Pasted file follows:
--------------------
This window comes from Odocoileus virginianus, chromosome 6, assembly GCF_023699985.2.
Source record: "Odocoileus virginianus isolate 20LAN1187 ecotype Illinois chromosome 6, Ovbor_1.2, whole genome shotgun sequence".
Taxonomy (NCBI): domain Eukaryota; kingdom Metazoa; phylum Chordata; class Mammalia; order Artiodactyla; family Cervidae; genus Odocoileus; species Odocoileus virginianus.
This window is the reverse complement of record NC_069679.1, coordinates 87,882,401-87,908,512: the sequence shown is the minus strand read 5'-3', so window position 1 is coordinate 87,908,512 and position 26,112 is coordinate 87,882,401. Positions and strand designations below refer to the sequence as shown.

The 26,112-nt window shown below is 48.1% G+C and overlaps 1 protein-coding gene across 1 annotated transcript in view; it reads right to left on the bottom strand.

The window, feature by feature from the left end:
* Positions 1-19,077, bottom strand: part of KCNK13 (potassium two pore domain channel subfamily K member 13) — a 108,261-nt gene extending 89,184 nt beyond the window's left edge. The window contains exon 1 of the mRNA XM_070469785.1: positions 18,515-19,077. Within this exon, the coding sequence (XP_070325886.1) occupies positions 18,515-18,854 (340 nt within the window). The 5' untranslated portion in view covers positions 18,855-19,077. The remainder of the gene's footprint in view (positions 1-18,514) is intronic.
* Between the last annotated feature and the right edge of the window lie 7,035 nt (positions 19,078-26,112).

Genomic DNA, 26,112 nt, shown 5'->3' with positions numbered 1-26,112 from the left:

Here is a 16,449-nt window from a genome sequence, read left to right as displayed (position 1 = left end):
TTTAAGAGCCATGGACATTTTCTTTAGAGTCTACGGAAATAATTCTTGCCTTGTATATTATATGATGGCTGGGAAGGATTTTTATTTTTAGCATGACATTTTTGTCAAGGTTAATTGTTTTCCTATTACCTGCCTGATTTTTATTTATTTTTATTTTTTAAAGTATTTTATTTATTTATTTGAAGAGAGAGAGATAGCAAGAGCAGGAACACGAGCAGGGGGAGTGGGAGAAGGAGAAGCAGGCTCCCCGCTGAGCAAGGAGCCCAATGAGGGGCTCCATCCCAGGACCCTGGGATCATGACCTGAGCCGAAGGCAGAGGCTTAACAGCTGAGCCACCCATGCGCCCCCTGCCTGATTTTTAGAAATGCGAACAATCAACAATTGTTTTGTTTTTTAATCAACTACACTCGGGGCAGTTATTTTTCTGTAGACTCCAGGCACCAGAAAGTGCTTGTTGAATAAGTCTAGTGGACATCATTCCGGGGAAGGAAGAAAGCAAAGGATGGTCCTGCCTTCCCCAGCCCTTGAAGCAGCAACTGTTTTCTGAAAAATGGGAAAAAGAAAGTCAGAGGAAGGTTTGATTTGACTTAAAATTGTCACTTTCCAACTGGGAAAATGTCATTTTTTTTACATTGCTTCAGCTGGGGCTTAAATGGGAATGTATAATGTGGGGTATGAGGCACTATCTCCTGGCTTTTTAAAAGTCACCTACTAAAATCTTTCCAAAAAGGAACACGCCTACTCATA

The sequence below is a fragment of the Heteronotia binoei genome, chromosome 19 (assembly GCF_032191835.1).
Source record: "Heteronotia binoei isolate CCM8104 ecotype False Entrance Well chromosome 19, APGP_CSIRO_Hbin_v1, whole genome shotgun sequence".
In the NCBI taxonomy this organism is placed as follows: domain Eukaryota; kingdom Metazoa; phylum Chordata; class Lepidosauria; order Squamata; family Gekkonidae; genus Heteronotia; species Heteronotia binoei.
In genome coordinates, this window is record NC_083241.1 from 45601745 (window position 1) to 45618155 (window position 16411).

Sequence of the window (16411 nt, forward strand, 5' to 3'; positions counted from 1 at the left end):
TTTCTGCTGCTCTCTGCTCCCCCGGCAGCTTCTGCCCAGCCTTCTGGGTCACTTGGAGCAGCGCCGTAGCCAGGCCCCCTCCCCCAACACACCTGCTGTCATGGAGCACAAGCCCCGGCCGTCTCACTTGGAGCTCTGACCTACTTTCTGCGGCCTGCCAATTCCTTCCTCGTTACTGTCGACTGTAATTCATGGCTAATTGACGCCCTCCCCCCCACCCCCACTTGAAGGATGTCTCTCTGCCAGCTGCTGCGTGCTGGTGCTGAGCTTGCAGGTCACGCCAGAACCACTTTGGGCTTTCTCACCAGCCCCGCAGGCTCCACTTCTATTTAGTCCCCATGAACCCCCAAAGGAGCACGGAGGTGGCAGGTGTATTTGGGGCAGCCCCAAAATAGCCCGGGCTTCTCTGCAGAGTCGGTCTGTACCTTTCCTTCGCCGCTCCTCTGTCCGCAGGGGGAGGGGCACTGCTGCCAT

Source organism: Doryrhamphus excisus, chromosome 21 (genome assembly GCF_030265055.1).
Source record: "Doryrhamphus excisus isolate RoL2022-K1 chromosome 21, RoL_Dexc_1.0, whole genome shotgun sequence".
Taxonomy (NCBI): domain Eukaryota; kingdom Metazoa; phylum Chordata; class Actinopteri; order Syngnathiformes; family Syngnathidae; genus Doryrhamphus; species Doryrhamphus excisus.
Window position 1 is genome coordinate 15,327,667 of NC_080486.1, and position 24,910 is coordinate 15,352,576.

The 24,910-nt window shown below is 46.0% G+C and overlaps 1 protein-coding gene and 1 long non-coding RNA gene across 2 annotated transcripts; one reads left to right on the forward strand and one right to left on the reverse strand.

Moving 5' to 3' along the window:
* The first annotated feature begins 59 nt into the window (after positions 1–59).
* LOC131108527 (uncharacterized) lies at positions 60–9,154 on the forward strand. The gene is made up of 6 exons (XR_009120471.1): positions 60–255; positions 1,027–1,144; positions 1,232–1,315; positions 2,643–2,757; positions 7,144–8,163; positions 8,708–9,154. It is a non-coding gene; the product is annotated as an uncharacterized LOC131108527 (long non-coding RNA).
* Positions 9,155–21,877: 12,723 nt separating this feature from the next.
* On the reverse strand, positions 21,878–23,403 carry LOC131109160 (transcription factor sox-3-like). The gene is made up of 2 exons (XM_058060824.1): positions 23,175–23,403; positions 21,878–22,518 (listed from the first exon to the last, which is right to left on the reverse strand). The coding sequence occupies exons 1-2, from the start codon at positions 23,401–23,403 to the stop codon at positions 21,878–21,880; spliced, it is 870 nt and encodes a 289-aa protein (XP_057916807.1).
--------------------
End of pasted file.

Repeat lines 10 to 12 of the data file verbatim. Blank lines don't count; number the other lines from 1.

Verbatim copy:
Here is a 16,449-nt window from a genome sequence, read left to right as displayed (position 1 = left end):
TTTAAGAGCCATGGACATTTTCTTTAGAGTCTACGGAAATAATTCTTGCCTTGTATATTATATGATGGCTGGGAAGGATTTTTATTTTTAGCATGACATTTTTGTCAAGGTTAATTGTTTTCCTATTACCTGCCTGATTTTTATTTATTTTTATTTTTTAAAGTATTTTATTTATTTATTTGAAGAGAGAGAGATAGCAAGAGCAGGAACACGAGCAGGGGGAGTGGGAGAAGGAGAAGCAGGCTCCCCGCTGAGCAAGGAGCCCAATGAGGGGCTCCATCCCAGGACCCTGGGATCATGACCTGAGCCGAAGGCAGAGGCTTAACAGCTGAGCCACCCATGCGCCCCCTGCCTGATTTTTAGAAATGCGAACAATCAACAATTGTTTTGTTTTTTAATCAACTACACTCGGGGCAGTTATTTTTCTGTAGACTCCAGGCACCAGAAAGTGCTTGTTGAATAAGTCTAGTGGACATCATTCCGGGGAAGGAAGAAAGCAAAGGATGGTCCTGCCTTCCCCAGCCCTTGAAGCAGCAACTGTTTTCTGAAAAATGGGAAAAAGAAAGTCAGAGGAAGGTTTGATTTGACTTAAAATTGTCACTTTCCAACTGGGAAAATGTCATTTTTTTTACATTGCTTCAGCTGGGGCTTAAATGGGAATGTATAATGTGGGGTATGAGGCACTATCTCCTGGCTTTTTAAAAGTCACCTACTAAAATCTTTCCAAAAAGGAACACGCCTACTCATA

The sequence below is a fragment of the Heteronotia binoei genome, chromosome 19 (assembly GCF_032191835.1).